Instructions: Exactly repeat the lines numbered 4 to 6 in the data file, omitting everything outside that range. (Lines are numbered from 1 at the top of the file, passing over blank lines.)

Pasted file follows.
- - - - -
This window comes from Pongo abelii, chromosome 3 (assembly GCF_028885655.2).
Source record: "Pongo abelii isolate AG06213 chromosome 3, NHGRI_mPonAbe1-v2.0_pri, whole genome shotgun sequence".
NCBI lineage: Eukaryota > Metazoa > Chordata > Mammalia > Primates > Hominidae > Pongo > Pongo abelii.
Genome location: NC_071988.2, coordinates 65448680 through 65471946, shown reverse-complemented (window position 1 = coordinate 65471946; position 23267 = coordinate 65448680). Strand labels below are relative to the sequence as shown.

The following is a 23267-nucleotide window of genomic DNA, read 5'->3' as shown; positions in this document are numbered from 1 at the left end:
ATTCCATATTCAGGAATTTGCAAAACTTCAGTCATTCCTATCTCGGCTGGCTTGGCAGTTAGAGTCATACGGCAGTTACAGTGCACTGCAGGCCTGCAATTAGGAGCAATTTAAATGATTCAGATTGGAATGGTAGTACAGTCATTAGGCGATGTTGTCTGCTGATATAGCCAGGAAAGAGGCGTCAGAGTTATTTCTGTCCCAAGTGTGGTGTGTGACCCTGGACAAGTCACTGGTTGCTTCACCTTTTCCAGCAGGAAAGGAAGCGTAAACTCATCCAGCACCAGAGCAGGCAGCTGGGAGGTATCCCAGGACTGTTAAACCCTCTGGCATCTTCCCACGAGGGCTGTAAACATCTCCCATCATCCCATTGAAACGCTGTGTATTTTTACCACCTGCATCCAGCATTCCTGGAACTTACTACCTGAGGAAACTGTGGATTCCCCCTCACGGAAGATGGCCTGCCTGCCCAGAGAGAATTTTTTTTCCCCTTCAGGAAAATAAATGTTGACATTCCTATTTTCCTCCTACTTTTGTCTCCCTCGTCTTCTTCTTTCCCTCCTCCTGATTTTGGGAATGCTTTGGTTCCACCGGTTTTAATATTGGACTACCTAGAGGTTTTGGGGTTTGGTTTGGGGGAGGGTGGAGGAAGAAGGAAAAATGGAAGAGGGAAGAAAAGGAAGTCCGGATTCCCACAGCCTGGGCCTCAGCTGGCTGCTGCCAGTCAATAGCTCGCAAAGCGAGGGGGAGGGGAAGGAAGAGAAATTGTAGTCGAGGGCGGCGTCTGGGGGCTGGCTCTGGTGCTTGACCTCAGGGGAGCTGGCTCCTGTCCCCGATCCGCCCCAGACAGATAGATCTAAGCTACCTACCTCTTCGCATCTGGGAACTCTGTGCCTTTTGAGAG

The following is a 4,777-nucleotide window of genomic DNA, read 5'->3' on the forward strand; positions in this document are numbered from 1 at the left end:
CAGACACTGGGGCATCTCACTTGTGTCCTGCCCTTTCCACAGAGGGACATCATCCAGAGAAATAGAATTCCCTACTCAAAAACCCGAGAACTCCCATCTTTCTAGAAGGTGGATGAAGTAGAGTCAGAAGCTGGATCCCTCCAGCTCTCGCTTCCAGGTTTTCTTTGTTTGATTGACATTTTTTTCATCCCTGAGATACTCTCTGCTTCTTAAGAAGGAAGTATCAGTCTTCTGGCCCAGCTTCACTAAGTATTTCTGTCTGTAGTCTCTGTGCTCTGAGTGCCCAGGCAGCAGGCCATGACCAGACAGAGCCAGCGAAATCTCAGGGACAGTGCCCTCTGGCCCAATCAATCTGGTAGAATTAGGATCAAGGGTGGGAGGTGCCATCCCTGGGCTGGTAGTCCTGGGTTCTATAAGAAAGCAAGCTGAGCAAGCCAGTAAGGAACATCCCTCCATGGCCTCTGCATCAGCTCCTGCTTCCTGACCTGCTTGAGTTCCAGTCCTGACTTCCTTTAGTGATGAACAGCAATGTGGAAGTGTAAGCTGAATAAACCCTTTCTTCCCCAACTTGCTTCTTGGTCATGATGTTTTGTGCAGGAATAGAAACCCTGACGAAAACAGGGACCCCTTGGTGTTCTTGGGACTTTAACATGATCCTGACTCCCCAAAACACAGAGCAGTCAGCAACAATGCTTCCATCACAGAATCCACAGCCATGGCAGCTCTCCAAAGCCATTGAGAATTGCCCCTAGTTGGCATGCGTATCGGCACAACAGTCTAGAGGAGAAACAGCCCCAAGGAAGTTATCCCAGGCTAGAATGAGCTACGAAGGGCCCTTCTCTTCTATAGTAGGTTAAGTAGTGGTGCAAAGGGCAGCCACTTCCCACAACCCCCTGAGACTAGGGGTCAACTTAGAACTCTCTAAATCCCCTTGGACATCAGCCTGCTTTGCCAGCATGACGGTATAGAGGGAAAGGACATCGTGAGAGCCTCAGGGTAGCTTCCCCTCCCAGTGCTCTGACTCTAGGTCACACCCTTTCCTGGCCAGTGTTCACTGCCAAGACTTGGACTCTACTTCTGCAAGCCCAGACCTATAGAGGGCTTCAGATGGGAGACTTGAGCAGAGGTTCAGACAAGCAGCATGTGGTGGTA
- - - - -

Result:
Genome location: NC_071988.2, coordinates 65448680 through 65471946, shown reverse-complemented (window position 1 = coordinate 65471946; position 23267 = coordinate 65448680). Strand labels below are relative to the sequence as shown.

The following is a 23267-nucleotide window of genomic DNA, read 5'->3' as shown; positions in this document are numbered from 1 at the left end:
ATTCCATATTCAGGAATTTGCAAAACTTCAGTCATTCCTATCTCGGCTGGCTTGGCAGTTAGAGTCATACGGCAGTTACAGTGCACTGCAGGCCTGCAATTAGGAGCAATTTAAATGATTCAGATTGGAATGGTAGTACAGTCATTAGGCGATGTTGTCTGCTGATATAGCCAGGAAAGAGGCGTCAGAGTTATTTCTGTCCCAAGTGTGGTGTGTGACCCTGGACAAGTCACTGGTTGCTTCACCTTTTCCAGCAGGAAAGGAAGCGTAAACTCATCCAGCACCAGAGCAGGCAGCTGGGAGGTATCCCAGGACTGTTAAACCCTCTGGCATCTTCCCACGAGGGCTGTAAACATCTCCCATCATCCCATTGAAACGCTGTGTATTTTTACCACCTGCATCCAGCATTCCTGGAACTTACTACCTGAGGAAACTGTGGATTCCCCCTCACGGAAGATGGCCTGCCTGCCCAGAGAGAATTTTTTTTCCCCTTCAGGAAAATAAATGTTGACATTCCTATTTTCCTCCTACTTTTGTCTCCCTCGTCTTCTTCTTTCCCTCCTCCTGATTTTGGGAATGCTTTGGTTCCACCGGTTTTAATATTGGACTACCTAGAGGTTTTGGGGTTTGGTTTGGGGGAGGGTGGAGGAAGAAGGAAAAATGGAAGAGGGAAGAAAAGGAAGTCCGGATTCCCACAGCCTGGGCCTCAGCTGGCTGCTGCCAGTCAATAGCTCGCAAAGCGAGGGGGAGGGGAAGGAAGAGAAATTGTAGTCGAGGGCGGCGTCTGGGGGCTGGCTCTGGTGCTTGACCTCAGGGGAGCTGGCTCCTGTCCCCGATCCGCCCCAGACAGATAGATCTAAGCTACCTACCTCTTCGCATCTGGGAACTCTGTGCCTTTTGAGAG